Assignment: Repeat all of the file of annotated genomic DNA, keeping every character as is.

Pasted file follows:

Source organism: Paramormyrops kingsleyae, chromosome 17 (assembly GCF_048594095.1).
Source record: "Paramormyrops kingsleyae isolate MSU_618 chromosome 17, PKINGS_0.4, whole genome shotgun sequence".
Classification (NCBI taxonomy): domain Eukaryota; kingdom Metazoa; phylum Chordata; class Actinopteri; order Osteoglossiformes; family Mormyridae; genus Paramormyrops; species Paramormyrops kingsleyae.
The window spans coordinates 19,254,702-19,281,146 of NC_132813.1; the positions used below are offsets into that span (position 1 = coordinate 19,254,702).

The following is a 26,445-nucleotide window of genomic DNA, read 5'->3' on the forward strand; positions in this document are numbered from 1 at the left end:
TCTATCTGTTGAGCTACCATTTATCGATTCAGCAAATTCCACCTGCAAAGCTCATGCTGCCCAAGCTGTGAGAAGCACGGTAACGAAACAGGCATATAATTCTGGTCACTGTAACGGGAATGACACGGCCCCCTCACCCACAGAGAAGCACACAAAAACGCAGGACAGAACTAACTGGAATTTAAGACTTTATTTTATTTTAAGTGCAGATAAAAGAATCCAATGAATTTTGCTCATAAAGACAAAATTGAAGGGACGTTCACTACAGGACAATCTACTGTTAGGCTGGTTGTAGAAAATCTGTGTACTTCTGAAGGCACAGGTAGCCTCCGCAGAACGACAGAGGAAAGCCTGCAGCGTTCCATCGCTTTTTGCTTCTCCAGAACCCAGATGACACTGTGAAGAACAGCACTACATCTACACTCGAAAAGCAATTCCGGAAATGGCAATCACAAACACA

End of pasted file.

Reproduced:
Source organism: Paramormyrops kingsleyae, chromosome 17 (assembly GCF_048594095.1).
Source record: "Paramormyrops kingsleyae isolate MSU_618 chromosome 17, PKINGS_0.4, whole genome shotgun sequence".
Classification (NCBI taxonomy): domain Eukaryota; kingdom Metazoa; phylum Chordata; class Actinopteri; order Osteoglossiformes; family Mormyridae; genus Paramormyrops; species Paramormyrops kingsleyae.
The window spans coordinates 19,254,702-19,281,146 of NC_132813.1; the positions used below are offsets into that span (position 1 = coordinate 19,254,702).

The following is a 26,445-nucleotide window of genomic DNA, read 5'->3' on the forward strand; positions in this document are numbered from 1 at the left end:
TCTATCTGTTGAGCTACCATTTATCGATTCAGCAAATTCCACCTGCAAAGCTCATGCTGCCCAAGCTGTGAGAAGCACGGTAACGAAACAGGCATATAATTCTGGTCACTGTAACGGGAATGACACGGCCCCCTCACCCACAGAGAAGCACACAAAAACGCAGGACAGAACTAACTGGAATTTAAGACTTTATTTTATTTTAAGTGCAGATAAAAGAATCCAATGAATTTTGCTCATAAAGACAAAATTGAAGGGACGTTCACTACAGGACAATCTACTGTTAGGCTGGTTGTAGAAAATCTGTGTACTTCTGAAGGCACAGGTAGCCTCCGCAGAACGACAGAGGAAAGCCTGCAGCGTTCCATCGCTTTTTGCTTCTCCAGAACCCAGATGACACTGTGAAGAACAGCACTACATCTACACTCGAAAAGCAATTCCGGAAATGGCAATCACAAACACA